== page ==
Miriam Jimenez Roman, Executive Director of the AfroLatin@forum: stated "We are not in competition with the African-American community. They have been at the vanguard, in terms of assuring civil rights in this country. And for that reason, all of the privileges that we have as Latinos in this country owe so much to the African-American struggle.” Read more here.
In 2001, a black Argentine woman attempted to board a plane to Panamá when immigration officials denied her boarding because they did not believe her passport was real. These officers, her own countrymen, told her that her Argentine passport couldn't be hers because she is black. These immigration officers are not alone. Many Argentines have been quoted as saying, no hay negros en Argentina (there are no blacks in Argentina). I, like so many others, not only believed this to be true, but are clueless to the fact that the famous Argentine Tango music and dance had its beginnings in Afro-Argentine barrios (ghettos). Read more here.
Black experience is unvelied through a journey. Five part series from the Miami Herald.
The frustrating ironies of being Afro-Latina hit Yuly Marshall with stunning regularity: At work at a Miami hospital, Hispanic patients of the Cuban-born radiology technician usually assume she’s African American, asking her, “Where did you learn to speak Spanish like that?” and expressing shock—even skepticism—that she’s really Latina. Read more here.
Many young Afro Latinos are dealing with a world where they are often supposed to side with one ethnic group based on how they look. Read More Here.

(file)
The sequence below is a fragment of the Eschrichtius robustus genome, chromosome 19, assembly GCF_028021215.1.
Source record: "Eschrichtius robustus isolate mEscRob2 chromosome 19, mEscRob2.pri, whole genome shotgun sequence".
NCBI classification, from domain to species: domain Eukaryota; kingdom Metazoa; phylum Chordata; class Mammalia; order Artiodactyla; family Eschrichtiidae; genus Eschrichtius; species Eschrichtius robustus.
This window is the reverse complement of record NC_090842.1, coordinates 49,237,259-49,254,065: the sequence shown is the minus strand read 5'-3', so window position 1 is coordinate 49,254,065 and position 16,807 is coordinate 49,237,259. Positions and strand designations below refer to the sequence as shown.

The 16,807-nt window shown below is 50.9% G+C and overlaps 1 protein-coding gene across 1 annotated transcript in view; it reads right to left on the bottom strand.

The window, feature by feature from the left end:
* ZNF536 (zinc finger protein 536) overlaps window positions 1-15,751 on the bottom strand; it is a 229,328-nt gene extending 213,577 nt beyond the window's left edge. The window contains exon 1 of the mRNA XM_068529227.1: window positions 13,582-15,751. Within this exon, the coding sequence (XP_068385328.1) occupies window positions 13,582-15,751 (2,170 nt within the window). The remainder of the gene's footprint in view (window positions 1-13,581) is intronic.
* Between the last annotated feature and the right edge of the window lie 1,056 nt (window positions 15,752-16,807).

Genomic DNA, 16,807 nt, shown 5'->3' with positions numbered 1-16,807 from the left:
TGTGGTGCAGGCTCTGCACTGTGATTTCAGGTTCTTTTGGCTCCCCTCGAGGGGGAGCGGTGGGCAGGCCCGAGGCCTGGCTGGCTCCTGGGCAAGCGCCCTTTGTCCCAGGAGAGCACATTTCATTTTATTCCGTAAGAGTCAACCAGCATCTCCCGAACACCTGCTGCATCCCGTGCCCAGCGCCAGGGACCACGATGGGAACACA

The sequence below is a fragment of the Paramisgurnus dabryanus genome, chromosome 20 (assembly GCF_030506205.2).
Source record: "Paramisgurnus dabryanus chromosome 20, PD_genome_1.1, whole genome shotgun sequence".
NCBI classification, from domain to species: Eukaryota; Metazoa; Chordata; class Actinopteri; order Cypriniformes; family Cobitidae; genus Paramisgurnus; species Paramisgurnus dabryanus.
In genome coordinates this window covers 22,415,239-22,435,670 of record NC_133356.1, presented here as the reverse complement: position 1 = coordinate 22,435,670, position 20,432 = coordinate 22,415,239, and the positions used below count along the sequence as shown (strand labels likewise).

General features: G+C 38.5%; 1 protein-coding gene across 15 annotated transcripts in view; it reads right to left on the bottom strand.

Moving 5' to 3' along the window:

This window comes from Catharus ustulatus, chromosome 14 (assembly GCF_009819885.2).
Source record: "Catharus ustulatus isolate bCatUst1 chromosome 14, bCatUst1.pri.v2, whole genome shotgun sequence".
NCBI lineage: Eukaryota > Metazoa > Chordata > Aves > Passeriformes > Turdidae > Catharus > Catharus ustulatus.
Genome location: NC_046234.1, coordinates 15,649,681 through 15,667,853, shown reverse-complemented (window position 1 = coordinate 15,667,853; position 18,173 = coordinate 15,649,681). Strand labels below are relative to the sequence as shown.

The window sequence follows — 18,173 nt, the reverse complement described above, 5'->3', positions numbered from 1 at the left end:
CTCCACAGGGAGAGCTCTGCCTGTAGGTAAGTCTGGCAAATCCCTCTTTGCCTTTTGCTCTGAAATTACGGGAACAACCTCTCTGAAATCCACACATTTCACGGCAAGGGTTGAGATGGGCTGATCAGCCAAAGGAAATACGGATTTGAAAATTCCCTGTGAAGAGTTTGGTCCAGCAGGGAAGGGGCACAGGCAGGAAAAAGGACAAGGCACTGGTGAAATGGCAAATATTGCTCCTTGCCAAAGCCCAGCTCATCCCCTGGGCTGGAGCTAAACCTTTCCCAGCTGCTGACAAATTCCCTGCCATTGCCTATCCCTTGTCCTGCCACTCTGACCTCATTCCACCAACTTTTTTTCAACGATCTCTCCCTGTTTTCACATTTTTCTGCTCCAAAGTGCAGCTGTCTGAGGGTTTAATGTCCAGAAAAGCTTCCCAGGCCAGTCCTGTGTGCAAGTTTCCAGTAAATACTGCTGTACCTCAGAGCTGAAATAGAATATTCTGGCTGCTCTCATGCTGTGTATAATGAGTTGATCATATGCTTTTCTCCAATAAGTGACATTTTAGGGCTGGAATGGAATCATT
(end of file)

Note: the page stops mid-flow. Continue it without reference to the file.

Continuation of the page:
March 30, 2012 - In February, Latina magazine listed “6 Afro-Latinas Who Are Changing the World.” Naturally, Miriam Jiménez Román was second on the list. Read more here.
El Nuevo Dia - 06-24-2010 03:26 PM
Nos odiamos a nosotros mismos. Si te odias, ¿cómo puedes luchar contra la injusticia? Ni siquiera la reconoces”. Lee mas aqui.
By Miriam Jiménez Román - Black people in Mexico? The looks of amazement and disbelief on the faces of first-time viewers of Tony Gleaton's photographs are eloquent testimony to the significance of these images. Particularly to those who have little or no knowledge about societies beyond the borders of the United States, these photographs are a revelation. Read more here.
Academic study and lived experience converged last night at the Afro−Latino Roundtable Forum, where an assembly of over 50 students, faculty and visiting speakers participated in a dialogue about the Afro−Latino experience in the United States. Read more here.
As an AfroLatino New York City turns into Arizona at night because of Stop-and-Frisk Laws and my "undocumented" fears in case of an arrest. Read more here.
Can a person be both black and Latino? In the United States, it’s perceived that you’re either one or the other. Typically, the distinction is whether you speak Spanish or not. Read more here.
Black Enterprise - 11/21/2009
A discussion on the relationship between Blacks & Latinos with panelists David Lamb, playwright; Maylene Garcia, experienced family racism, and Miriam Jimenez Roman, Director, Afro-Latino Forum. Click here to see it.
by Miriam Jiménez Román - For much of the 20th century, a common sight in front of public and White-owned spaces were signs that read, “No niggers, no spics, no dogs allowed.” The struggle against racial discrimination created a common bond between African Americans and Latinos and other disenfranchised groups. Read more here.
Flores frames his work around this presence and the complex issue of race and racism in the Americas. Read more here.